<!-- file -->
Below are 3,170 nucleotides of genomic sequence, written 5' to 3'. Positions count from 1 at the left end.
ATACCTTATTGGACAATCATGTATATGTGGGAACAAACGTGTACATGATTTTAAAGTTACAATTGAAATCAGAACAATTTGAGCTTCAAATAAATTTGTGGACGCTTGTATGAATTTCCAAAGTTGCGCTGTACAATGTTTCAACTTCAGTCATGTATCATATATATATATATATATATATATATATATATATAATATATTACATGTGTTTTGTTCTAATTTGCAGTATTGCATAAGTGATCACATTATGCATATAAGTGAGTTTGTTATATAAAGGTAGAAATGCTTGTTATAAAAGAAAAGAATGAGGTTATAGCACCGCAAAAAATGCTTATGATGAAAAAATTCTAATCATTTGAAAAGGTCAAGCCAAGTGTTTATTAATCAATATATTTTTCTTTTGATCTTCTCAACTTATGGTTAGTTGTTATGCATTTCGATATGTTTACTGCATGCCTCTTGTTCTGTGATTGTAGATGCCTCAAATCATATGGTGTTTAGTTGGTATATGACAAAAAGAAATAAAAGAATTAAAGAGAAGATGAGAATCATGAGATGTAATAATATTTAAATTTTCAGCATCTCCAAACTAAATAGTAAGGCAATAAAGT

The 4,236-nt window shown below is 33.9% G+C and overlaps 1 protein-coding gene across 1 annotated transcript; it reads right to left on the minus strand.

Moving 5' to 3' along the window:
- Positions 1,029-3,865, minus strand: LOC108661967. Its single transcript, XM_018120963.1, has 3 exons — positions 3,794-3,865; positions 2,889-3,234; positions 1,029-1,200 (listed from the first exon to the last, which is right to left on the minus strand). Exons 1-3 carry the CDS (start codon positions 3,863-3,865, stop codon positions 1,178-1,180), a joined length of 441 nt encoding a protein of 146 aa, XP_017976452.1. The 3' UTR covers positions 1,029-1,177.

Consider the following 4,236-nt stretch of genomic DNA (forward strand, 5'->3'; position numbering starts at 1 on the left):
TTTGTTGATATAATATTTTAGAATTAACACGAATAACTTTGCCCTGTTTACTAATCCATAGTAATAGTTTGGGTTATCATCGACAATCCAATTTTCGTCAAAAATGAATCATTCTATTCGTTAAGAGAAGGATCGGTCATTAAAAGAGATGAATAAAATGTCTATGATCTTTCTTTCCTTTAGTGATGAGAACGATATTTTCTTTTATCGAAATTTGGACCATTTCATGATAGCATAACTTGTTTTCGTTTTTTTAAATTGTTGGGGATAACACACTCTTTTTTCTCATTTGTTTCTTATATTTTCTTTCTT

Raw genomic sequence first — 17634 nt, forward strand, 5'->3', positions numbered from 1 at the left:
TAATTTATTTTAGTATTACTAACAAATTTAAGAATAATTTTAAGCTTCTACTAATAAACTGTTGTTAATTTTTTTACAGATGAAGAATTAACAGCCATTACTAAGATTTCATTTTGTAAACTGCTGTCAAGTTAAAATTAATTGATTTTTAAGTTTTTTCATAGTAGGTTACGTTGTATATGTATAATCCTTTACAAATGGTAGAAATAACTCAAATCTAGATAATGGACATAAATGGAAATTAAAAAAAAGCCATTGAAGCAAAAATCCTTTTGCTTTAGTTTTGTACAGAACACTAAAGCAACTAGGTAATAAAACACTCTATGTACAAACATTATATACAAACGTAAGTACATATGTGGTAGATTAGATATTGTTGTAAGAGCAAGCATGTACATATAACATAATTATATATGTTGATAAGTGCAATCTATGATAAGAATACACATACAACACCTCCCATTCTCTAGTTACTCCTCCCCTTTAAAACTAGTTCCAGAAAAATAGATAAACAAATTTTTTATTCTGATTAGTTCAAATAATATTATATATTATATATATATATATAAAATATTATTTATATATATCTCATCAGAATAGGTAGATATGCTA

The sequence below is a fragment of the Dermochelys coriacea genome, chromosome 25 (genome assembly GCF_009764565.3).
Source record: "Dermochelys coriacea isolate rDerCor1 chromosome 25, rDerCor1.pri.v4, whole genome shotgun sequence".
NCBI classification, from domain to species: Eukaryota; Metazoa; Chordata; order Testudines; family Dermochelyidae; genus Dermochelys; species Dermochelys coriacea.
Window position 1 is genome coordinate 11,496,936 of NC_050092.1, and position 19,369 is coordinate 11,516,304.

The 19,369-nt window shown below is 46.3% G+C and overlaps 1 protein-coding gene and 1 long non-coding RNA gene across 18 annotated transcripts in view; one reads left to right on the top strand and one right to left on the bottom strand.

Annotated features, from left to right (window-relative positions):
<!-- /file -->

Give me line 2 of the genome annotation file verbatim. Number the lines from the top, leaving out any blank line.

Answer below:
ATACCTTATTGGACAATCATGTATATGTGGGAACAAACGTGTACATGATTTTAAAGTTACAATTGAAATCAGAACAATTTGAGCTTCAAATAAATTTGTGGACGCTTGTATGAATTTCCAAAGTTGCGCTGTACAATGTTTCAACTTCAGTCATGTATCATATATATATATATATATATATATATATATATATAATATATTACATGTGTTTTGTTCTAATTTGCAGTATTGCATAAGTGATCACATTATGCATATAAGTGAGTTTGTTATATAAAGGTAGAAATGCTTGTTATAAAAGAAAAGAATGAGGTTATAGCACCGCAAAAAATGCTTATGATGAAAAAATTCTAATCATTTGAAAAGGTCAAGCCAAGTGTTTATTAATCAATATATTTTTCTTTTGATCTTCTCAACTTATGGTTAGTTGTTATGCATTTCGATATGTTTACTGCATGCCTCTTGTTCTGTGATTGTAGATGCCTCAAATCATATGGTGTTTAGTTGGTATATGACAAAAAGAAATAAAAGAATTAAAGAGAAGATGAGAATCATGAGATGTAATAATATTTAAATTTTCAGCATCTCCAAACTAAATAGTAAGGCAATAAAGT